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ENERGY STAR Leaders

Upper Merion Area School District

Logo for Upper Merion Area School District King of Prussia, Pennsylvania
Top Performer (2010)
30% Improvement (2010)

Upper Merion Area School District

King of Prussia, PA

Top Performer (2010)

30% Improvement (2010)

 

The Upper Merion Area School District (UMASD), located in King of Prussia, Pennsylvania, serves 3,700 students in six school and five support buildings, totaling more than 900,000 square feet. The district's mission statement is, "Inspire Excellence In Every Student, Every Day" and UMASD applied that basic philosophy in its approach to energy management. As tax revenues shrank and budgets grew tighter while facility size and enrollments grew, UMASD felt energy efficiency could help reduce operating costs and focus more resources on educating students. After carefully studying programs offered by several commercial energy management service providers, UMASD decided to become an ENERGY STAR partner and develop its own internal energy management program based on the ENERGY STAR program.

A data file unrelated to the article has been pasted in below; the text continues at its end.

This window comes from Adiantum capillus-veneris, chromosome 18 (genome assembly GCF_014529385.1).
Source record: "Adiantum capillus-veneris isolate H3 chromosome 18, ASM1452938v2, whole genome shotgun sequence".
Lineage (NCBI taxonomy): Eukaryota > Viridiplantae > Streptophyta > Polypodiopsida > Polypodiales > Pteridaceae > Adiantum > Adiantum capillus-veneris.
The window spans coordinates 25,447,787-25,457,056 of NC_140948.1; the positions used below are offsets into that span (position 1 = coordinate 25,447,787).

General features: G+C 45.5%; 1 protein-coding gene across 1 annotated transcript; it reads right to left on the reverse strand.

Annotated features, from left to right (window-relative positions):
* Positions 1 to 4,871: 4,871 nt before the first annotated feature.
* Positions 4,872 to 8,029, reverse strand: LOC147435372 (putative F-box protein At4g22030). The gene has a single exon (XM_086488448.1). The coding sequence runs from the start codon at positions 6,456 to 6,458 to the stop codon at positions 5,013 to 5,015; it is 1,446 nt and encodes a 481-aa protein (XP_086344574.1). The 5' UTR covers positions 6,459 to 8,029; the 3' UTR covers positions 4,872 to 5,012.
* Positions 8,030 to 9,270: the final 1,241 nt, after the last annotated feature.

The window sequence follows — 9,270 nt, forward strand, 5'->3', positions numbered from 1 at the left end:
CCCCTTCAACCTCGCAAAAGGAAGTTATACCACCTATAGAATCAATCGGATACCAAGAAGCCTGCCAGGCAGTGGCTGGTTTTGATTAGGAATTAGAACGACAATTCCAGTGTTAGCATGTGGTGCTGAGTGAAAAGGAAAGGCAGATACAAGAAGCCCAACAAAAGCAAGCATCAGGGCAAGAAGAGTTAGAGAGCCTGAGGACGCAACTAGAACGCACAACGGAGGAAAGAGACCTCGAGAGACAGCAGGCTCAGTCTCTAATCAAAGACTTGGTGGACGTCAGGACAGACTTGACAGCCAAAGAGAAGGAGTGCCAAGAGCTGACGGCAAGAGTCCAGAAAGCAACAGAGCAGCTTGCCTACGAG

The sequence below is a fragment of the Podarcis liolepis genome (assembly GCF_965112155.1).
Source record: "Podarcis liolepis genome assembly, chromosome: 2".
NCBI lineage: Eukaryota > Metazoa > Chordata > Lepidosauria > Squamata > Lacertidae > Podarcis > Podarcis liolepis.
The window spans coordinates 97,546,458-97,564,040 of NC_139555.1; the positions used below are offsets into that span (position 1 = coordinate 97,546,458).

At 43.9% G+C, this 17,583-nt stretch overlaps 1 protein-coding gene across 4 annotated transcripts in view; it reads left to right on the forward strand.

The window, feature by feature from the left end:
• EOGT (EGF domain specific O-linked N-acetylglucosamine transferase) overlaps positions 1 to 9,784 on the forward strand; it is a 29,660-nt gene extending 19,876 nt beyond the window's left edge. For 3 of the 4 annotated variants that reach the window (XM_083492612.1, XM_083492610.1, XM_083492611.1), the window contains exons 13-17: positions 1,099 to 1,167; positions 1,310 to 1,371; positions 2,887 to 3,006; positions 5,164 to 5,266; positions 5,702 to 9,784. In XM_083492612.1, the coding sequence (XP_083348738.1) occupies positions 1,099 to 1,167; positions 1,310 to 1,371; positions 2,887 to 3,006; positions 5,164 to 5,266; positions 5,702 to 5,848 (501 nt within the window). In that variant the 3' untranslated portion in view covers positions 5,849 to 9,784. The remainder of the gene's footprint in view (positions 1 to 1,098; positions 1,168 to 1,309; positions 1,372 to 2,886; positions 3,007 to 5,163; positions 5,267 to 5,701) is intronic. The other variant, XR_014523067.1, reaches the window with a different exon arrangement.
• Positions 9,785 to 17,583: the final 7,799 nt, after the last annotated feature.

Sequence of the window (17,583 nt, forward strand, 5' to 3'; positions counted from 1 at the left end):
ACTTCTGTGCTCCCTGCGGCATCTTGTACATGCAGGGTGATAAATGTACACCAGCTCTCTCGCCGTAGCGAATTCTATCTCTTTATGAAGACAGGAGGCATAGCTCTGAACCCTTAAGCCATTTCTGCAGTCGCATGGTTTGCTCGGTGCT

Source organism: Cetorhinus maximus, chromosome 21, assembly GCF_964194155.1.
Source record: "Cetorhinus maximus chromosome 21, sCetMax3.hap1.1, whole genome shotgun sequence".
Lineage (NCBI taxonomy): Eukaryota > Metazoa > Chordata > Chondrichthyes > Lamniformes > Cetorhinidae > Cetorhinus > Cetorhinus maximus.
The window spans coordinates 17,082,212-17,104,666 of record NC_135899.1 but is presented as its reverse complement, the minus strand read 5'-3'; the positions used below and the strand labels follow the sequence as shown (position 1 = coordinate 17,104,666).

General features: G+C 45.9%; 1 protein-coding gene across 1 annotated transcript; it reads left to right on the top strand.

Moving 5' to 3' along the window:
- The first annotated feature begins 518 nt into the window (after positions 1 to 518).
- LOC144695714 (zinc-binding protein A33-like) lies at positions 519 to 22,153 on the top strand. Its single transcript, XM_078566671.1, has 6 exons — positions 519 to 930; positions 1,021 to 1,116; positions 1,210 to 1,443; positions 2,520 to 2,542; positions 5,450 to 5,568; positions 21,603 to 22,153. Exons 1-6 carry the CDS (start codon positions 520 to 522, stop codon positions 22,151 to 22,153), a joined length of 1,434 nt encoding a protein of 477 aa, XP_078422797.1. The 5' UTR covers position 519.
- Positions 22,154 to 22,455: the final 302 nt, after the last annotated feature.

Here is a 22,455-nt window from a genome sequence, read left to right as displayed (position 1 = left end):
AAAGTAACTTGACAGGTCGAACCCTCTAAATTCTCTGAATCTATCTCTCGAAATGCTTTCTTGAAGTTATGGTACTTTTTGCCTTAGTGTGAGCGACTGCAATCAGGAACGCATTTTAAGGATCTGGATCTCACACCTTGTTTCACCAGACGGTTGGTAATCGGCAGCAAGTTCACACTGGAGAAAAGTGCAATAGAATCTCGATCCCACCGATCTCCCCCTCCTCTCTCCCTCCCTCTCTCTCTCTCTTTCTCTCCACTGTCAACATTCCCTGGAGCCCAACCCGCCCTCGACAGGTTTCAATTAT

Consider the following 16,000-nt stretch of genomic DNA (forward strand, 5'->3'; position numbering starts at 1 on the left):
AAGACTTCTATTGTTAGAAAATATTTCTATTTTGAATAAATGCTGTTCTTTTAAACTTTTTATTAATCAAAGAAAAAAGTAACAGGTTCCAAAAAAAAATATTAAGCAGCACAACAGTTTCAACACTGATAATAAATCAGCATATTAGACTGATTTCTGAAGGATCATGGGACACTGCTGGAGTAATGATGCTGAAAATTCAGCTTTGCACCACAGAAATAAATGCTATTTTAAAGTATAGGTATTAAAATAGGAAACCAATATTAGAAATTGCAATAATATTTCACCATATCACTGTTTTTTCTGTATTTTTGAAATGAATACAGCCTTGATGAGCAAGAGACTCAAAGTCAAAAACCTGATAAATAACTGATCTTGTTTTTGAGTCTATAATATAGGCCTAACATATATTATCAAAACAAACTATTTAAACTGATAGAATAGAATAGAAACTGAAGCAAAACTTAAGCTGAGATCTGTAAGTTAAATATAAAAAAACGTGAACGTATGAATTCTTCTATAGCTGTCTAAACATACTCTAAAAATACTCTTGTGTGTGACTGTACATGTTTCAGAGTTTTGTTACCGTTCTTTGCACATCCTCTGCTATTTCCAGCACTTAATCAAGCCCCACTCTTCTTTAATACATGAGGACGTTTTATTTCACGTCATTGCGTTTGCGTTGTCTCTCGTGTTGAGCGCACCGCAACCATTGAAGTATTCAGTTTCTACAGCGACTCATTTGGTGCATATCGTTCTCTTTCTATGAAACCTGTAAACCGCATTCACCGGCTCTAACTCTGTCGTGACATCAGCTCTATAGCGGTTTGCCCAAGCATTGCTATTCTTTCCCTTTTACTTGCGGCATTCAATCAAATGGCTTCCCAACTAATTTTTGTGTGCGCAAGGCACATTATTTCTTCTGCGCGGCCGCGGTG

The Upper Merion Area School District has earned ENERGY STAR Leaders Top Performer recognition for achieving an average energy performance rating of 93 across its entire portfolio of buildings and has also been recognized for increasing energy efficiency by 30 percent. UMASD started its energy efficiency program in 2006 at Candlebrook Elementary where it gained the staff's support, learned and practiced energy management skills, and developed plans to expand energy efficiency across the district. Even though Candlebrook was built in 1999, it initially had a surprisingly low energy performance rating. After a thorough energy inspection, many changes to the energy management system, and simple building repairs, in 2008 Candlebrook became UMASD's first building to earn the ENERGY STAR. Since then, two more schools have earned the ENERGY STAR. The district has reduced annual greenhouse gas emissions by more than 1,800 metric tons a year, the equivalent of planting more than 400 acres of trees.